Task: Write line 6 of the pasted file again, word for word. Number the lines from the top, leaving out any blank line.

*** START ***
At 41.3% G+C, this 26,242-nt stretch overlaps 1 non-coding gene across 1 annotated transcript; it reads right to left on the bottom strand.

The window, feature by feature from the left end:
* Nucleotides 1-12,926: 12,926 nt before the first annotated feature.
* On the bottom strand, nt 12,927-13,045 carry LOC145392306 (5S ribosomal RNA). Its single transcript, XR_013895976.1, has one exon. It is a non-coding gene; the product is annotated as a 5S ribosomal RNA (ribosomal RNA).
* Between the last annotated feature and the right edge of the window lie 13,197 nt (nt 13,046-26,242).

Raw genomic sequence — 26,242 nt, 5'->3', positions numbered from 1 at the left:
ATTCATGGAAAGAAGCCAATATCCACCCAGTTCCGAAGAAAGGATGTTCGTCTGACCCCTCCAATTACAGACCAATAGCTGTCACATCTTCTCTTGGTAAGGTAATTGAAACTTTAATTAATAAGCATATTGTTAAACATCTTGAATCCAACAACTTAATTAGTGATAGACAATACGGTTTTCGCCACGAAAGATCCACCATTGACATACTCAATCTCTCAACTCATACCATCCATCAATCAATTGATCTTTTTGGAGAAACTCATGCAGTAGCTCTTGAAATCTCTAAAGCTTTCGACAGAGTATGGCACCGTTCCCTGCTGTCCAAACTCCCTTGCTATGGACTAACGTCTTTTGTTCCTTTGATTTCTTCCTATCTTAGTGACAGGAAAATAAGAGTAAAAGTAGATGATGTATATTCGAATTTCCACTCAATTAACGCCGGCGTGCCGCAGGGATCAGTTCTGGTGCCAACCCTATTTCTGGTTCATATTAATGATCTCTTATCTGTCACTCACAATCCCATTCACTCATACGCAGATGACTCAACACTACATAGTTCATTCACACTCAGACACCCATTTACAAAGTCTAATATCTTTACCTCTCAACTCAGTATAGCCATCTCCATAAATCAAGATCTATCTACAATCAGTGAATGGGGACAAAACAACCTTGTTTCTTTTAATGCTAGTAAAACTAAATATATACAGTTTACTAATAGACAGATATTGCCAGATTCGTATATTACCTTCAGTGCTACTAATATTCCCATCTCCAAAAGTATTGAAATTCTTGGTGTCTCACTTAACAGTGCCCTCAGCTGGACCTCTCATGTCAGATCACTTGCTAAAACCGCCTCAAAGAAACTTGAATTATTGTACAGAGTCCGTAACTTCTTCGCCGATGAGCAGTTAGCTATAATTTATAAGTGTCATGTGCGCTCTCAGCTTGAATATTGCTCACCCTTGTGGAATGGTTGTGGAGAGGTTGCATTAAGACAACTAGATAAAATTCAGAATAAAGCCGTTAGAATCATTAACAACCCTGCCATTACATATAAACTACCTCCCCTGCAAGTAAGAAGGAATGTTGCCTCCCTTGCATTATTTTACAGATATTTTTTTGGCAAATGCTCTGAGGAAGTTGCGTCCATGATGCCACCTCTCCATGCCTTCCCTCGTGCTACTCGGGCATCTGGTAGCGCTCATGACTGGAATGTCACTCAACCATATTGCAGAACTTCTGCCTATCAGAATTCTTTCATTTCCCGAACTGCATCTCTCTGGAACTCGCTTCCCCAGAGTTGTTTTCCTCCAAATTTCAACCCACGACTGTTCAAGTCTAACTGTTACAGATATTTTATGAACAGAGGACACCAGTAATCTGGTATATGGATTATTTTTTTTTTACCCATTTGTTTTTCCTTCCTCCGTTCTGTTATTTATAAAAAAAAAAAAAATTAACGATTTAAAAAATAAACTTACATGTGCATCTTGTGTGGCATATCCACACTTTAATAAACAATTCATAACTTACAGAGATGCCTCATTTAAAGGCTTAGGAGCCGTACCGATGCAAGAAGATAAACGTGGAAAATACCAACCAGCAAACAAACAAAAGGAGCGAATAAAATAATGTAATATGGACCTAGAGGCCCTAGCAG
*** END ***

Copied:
Raw genomic sequence — 26,242 nt, 5'->3', positions numbered from 1 at the left: